Technically, I wasn’t allowed home, because I was in active labour, but after getting it signed off, as I was so early, and as long as we thought we could get home safely, we were sent on our way, with the home birth team ready to meet us when we got there! Emily, Mia and Sandra met us at home and we got the pool up again! We were on! The plan was in place – we’d examine again at 3pm to check how much progress we’d made! Mia, the student midwife, helped me through some intense contractions – I was getting tired by this point, so I was finding it hard to put my hypnobirthing into practice. I wouldn’t have been able to manage it were it not for the midwives and Oscar reminding me and helping me through. 3pm came and we got ready for my examination.

I was still 4cm. I hadn’t made any progress. I needed to transfer into hospital. My waters probably needed breaking. My dream of a home birth had disappeared into dust. All those false starts came to nothing. But I was exhausted, I was hormonal, I was emotional. I needed my baby here safe. I needed help. The ambulance was called and we were advised it would be with us within 17 minutes. It arrived in 2.

In a panic, we threw everything back into our hospital bag making sure I had Bobo, my teddy bear, with me. I hopped into the back of the ambulance with Emily, the midwife, and Oscar followed behind with all our bags. I was offered pain relief, and I accepted – I’d said I didn’t object to using gas and air beforehand, if needed, so I started to breathe it in. I have to say, it’s quite possibly the best thing I’ve ever experienced – it felt like a night in Wetherspoons circa 2009, after a few vodka redbulls and a jug of Woo Woo. I chatted with the paramedics as they wheeled me in to the labour ward. I was the calmest I had been since my labour started.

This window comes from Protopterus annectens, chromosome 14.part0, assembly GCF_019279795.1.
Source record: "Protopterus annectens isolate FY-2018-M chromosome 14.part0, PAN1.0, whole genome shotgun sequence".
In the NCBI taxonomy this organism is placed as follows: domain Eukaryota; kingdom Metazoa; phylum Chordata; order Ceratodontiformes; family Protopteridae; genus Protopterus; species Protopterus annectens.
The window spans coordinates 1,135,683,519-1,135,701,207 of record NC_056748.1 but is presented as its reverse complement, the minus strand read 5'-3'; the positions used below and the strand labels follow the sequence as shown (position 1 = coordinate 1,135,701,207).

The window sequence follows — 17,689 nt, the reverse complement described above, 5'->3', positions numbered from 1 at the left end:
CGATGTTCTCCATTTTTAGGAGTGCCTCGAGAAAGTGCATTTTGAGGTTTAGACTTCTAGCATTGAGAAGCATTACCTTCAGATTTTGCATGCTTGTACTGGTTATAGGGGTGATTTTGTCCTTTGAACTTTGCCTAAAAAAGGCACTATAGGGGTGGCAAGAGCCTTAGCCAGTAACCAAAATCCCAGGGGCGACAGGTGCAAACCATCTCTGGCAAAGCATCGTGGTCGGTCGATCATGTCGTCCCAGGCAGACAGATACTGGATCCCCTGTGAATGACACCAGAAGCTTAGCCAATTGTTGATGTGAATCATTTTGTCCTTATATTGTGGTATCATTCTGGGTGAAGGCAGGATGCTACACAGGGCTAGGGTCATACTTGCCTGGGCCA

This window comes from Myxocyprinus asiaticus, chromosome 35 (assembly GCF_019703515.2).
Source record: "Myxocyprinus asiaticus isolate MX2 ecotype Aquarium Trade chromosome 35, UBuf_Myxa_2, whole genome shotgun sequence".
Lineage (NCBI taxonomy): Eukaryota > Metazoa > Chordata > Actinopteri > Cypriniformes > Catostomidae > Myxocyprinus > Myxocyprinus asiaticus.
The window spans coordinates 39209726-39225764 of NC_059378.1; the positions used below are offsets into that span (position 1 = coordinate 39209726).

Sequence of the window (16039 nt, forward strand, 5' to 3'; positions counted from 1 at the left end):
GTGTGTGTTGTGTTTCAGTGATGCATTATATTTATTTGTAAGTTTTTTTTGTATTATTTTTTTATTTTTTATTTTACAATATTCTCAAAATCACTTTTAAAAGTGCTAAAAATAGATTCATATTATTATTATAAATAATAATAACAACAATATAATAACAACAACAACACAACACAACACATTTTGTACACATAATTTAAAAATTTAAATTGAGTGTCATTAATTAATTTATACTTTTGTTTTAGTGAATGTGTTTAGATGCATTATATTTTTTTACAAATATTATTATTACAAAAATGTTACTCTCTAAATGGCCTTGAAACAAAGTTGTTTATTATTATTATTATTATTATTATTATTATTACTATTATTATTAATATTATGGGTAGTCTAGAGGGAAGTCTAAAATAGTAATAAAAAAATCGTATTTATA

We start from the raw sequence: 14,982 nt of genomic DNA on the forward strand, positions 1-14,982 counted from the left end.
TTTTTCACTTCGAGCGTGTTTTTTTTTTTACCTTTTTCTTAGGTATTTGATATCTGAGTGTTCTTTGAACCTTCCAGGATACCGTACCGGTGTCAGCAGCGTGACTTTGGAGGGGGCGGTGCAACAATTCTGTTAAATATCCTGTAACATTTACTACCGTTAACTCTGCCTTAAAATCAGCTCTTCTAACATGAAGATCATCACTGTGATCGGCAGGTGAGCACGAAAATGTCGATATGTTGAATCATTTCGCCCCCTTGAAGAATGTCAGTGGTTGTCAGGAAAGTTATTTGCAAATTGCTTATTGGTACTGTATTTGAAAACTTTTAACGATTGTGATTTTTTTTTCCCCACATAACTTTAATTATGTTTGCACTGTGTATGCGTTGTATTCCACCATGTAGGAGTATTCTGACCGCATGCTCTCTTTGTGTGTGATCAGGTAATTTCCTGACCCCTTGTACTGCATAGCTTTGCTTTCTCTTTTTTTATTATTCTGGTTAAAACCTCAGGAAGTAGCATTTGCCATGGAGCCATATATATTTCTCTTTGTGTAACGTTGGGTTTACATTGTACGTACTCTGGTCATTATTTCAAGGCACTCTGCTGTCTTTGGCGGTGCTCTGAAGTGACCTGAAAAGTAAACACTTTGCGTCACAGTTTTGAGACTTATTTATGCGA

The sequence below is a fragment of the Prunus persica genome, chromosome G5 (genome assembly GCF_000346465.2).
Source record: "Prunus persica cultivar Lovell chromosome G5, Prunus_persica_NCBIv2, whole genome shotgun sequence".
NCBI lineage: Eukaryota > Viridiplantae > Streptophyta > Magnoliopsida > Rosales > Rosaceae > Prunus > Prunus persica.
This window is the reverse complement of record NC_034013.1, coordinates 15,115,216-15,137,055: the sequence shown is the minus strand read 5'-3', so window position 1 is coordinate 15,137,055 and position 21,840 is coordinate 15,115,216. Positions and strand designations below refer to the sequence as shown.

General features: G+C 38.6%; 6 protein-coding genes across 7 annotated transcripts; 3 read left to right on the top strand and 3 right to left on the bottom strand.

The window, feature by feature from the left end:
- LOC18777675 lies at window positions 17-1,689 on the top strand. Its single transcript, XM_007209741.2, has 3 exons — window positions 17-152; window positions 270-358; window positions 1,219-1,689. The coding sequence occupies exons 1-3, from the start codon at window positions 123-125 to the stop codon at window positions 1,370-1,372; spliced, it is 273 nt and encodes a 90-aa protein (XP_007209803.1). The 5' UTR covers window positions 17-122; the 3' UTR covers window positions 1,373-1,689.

I got in, met my midwife, Denise, and she told me off for puffing on the gas and air too much, and for being too dehydrated. This is where my memory of events gets really hazy.

“Wait until you feel a contraction coming on. Oscar, you’re in charge of making sure she drinks every time she has a puff.”

8pm came, and another shift change. Another midwife, Jules. She waited for the consultants to come in to examine me. She knew I needed help. I needed my waters breaking. The consultants came in. They examined me. They said I was 3cm. They said I wasn’t in active labour. They’d be back in 4 hours to check my progress. My heart sunk – how can you go backwards?

“We’ll sort you out an epidural”

“She doesn’t want an epidural”


“She wants to be able to move during labour”

“An epidural won’t stop that, she just won’t feel any pain, she’ll still be able to move”

This is where Jules really came into her own. She reminded me that every decision was mine. She reminded me I didn’t need to do anything I didn’t want to. I needed my waters breaking, and the more time that passed, the more obvious that became. She became my champion, pushing and pushing for my waters to be broken. A doctor came in and agreed to break my waters. I felt almost instant relief, a release of pressure. I suddenly was dialated 6-7cm.

I was pushing uncontrollably. I was actually convinced I was having my baby right there and then. I looked into Oscar’s eyes, pointing down, wondering why the hell nobody was doing something about the baby coming out of me, while he told me ‘Not just yet’. I was livid – WHAT DO YOU MEAN NOT YET? SOMEONE NEEDS TO CATCH HIM! In the background, even Jules started to prepare for delivery – I was making all the right noises, all the right movements. I could hear the conversations, which only made me believe my own lie more – the baby was coming RIGHT NOW.